Molecular Biology

, Volume 49, Issue 4, pp 513–519 | Cite as

Rabies vaccines: Current status and prospects for development

  • E. S. Starodubova
  • O. V. Preobrazhenskaia
  • Y. V. Kuzmenko
  • A. A. Latanova
  • E. I. Yarygina
  • V. L. Karpov


Rabies is an infectious disease among humans and animals that remains incurable, despite its longstanding research history. The only way to prevent the disease is prompt treatment, including vaccination as an obligatory component and administration of antirabies immunoglobulin as a supplement. Since the first antirabies vaccination performed in the 19th century, a large number of different rabies vaccines have been developed. Progress in molecular biology and biotechnology enabled the development of effective and safe technologies of vaccine production. Currently, new-generation vaccines are being developed based on recombinant rabies virus strains or on the production of an individual recombinant rabies antigen—glycoprotein (G protein), either as a component of nonpathogenic viruses, or in plants, or in the form of DNA vaccines. In this review, the main modern trends in the development of rabies vaccines have been discussed.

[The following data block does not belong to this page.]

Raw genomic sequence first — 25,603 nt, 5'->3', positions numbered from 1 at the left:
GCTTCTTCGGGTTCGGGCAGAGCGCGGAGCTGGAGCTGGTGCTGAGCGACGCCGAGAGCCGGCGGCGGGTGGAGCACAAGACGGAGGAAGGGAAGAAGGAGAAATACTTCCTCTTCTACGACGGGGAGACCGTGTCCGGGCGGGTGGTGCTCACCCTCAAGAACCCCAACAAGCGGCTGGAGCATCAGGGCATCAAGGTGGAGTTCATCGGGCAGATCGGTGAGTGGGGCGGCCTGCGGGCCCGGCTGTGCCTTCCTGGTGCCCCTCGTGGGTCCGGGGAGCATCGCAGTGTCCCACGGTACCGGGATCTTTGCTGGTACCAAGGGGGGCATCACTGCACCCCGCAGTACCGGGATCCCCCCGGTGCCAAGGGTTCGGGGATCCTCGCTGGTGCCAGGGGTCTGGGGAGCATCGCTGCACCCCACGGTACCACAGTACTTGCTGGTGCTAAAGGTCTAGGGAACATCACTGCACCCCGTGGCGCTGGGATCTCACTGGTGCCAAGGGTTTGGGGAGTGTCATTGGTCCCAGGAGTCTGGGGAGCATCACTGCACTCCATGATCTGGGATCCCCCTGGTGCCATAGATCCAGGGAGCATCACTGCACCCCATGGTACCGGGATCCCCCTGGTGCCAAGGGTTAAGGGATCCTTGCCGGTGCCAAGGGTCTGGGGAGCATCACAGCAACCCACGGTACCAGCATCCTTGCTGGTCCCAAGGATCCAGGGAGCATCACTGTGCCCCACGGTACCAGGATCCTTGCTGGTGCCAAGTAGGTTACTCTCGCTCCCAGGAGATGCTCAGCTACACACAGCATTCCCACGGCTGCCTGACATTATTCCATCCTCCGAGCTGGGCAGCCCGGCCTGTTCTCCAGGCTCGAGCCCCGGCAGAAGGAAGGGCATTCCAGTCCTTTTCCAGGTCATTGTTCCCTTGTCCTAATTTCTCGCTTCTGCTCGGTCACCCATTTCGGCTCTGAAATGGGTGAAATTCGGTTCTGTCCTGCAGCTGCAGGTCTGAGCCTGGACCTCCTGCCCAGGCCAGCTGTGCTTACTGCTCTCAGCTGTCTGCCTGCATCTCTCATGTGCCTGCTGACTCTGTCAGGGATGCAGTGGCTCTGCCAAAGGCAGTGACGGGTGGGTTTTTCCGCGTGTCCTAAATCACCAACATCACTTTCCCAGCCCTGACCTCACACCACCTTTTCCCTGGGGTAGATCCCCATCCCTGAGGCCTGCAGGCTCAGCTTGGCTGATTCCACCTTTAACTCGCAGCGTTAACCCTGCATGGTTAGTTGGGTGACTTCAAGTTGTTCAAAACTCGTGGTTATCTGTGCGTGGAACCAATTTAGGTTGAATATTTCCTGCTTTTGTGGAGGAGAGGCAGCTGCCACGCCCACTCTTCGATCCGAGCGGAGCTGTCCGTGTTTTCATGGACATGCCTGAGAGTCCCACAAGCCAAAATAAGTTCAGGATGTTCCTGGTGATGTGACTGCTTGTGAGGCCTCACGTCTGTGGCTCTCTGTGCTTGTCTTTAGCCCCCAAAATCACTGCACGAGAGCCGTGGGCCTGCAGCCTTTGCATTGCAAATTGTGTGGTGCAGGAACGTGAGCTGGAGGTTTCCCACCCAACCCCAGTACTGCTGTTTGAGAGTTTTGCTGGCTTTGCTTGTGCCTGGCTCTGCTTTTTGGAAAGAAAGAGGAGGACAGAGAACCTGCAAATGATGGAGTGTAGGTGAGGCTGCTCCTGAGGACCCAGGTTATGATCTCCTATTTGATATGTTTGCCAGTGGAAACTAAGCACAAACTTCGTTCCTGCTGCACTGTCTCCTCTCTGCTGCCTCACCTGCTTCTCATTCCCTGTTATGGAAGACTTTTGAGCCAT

rabies rabies vaccine glycoprotein 



World Health Organization


culturebased rabies vaccine


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Copyright information

© Pleiades Publishing, Inc. 2015

Authors and Affiliations

  • E. S. Starodubova
    • 1
  • O. V. Preobrazhenskaia
    • 1
  • Y. V. Kuzmenko
    • 1
  • A. A. Latanova
    • 1
  • E. I. Yarygina
    • 2
  • V. L. Karpov
    • 1
  1. 1.Engelhardt Institute of Molecular BiologyRussian Academy of SciencesMoscowRussia
  2. 2.Skryabin Moscow State Academy of Veterinary Medicine and BiotechnologyMoscowRussia

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